In many disciplines there is growing criticism of research that concerns itself with significance measures at the expense of the concrete meaning of the results or the coherence of the study design. The editors of the Journal of Graduate Medical Education, addressing medical researchers who use statistics of this kind, put it bluntly: “the effect size is the main finding of a quantitative study.” The journal Basic and Applied Social Psychology has banned significance testing entirely, on the grounds that it has contributed to a ruinously high level of unreproducible studies in social psychology. Because numerical results, including effect sizes, are usually not reported in computational literary research, it is difficult to judge the soundness of many of the findings.
The point is that scholars who are serious about explaining—rather than merely describing—patterns of literary development still have to resolve a number of methodological questions: How should certain techniques be employed, and what do the results mean? What constitutes an important, as opposed to a statistically significant, finding? How can we make causal inferences about influence or the emergence of a new genre? These are questions that do not, as yet, have definite answers, and there is active debate in the social sciences about how computational techniques should be used to study cultural products such as literary texts. Both sides would benefit if literary scholars such as Moretti were part of the social scientific conversation.
At the same time, these are questions that cannot be resolved merely by contemplating the nature of causal inference. The issue would become much more tractable if the computational study of literature was working from a theory. By this I mean, broadly, a provisional general explanation for how and why literature develops, along with some specific claims or predictions that could be explored using data.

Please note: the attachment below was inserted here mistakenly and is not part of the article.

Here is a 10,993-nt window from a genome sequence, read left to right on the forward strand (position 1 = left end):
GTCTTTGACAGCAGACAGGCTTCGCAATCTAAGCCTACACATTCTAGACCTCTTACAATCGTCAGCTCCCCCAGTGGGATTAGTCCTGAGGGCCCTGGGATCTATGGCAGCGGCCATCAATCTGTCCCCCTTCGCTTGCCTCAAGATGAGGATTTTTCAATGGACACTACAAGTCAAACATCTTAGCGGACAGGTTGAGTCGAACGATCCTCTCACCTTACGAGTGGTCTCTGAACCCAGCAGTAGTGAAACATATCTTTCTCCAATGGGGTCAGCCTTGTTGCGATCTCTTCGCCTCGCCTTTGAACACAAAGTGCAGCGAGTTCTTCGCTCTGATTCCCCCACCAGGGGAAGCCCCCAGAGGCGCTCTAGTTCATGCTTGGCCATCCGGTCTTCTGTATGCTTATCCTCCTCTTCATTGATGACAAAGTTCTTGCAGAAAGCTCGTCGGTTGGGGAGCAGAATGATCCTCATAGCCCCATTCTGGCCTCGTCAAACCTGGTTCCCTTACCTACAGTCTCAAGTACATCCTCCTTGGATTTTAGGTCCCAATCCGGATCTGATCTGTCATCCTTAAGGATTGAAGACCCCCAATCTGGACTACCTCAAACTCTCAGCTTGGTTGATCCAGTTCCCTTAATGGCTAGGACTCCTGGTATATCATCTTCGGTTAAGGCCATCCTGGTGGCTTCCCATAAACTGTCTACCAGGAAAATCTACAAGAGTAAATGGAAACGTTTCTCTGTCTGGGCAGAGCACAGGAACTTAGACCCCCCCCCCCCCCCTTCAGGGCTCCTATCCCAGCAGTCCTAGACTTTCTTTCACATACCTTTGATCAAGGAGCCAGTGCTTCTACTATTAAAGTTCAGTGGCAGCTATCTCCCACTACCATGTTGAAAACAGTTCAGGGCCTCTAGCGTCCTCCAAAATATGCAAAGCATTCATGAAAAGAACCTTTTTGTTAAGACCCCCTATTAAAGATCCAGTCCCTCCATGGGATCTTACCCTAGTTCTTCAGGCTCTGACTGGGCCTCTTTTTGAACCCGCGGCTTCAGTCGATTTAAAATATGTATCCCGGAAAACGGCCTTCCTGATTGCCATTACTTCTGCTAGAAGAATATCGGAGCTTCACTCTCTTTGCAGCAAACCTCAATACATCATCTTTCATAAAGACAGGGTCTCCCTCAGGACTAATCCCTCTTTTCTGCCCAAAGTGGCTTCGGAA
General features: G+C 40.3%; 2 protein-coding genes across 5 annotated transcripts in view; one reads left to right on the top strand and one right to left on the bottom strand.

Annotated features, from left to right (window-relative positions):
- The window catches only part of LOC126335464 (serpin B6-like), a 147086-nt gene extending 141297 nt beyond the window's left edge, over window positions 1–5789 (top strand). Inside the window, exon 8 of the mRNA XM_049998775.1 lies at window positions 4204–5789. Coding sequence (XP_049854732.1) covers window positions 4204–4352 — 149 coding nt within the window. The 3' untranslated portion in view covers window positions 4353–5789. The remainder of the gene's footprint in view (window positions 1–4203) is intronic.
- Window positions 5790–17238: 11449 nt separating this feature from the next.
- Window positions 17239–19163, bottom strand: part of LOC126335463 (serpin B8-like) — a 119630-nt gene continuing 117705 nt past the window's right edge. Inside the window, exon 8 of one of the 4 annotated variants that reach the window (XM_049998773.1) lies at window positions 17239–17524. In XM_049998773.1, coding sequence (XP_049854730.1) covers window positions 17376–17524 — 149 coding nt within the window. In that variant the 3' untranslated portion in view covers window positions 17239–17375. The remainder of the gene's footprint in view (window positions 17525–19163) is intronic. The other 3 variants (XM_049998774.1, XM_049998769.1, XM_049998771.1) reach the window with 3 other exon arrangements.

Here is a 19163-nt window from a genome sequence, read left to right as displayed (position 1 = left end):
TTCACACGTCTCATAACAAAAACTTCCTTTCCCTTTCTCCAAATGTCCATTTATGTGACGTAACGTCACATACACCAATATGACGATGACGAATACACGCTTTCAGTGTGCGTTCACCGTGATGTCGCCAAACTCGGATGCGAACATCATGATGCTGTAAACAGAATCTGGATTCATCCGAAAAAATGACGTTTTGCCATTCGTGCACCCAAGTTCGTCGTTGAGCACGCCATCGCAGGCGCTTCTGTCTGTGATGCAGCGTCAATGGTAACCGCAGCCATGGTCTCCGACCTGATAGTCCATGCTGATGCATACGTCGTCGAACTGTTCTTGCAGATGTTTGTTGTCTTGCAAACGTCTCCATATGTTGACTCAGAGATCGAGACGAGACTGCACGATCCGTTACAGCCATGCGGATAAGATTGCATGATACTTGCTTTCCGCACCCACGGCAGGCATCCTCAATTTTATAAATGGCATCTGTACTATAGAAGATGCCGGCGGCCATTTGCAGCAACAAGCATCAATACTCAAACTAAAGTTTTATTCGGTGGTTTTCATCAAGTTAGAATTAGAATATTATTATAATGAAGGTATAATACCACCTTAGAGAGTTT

Moretti and Jockers are hindered because they make halfhearted use of two kinds of explanation: evolution and social change. The digital humanities have produced crudely evolutionist theories such as literary Darwinism, which views literary creation as an evolved human behavior. Moretti and Jockers are much more thoughtful. They use concepts from biological evolution to describe changes in literary texts and genres, not the humans who create them. Moretti writes an entire chapter, “Evolution, World-Systems, Weltliteratur,” that likens stylistic changes to the formation of biological species. Jockers, after a page-long caveat questioning evolutionary analogies, says he “cannot resist the great temptation to liken these data to the genome.” He often says that literature “evolves.” This is the signal weakness of evolutionary explanations: books do not self-reproduce as biological organisms do; they are artifacts of deliberate human activity. Evolutionary reasoning sometimes produces striking descriptions, as in Moretti’s discussion of clues. However, to the extent that this view of literature excludes human actors, there is a great deal that it cannot explain. Texts are not self-caused. They are written, read, and interpreted by humans, and a persuasive explanation of historical change in literature will require some account of the social side of literature, including matters such as practices of authorship, institutions of publishing, and the experience of reading. In short, distant reading wants for a theory.
A more promising approach examines literary development in light of changes in the societies that produce the literature. Explanations of this kind have the virtue of connecting literature to the agents that produce and consume it. Moretti and Jockers both show, for example, that the lifespan of novel genres is broadly in line with generational boundaries. Certain genres that rise and fall more quickly, such as the Jacobin and Anti-Jacobin novel, correspond to major historical events. It seems plausible that demographic change could account for many patterns of literary development, at least at the large scale. Jockers, in his chapters “Style” and “Nationality,” suggests that genre and language are, in some ways, stronger than authors, apt to constrain what they write. This, he offers, is the reason why statistical regularities exist in the first place.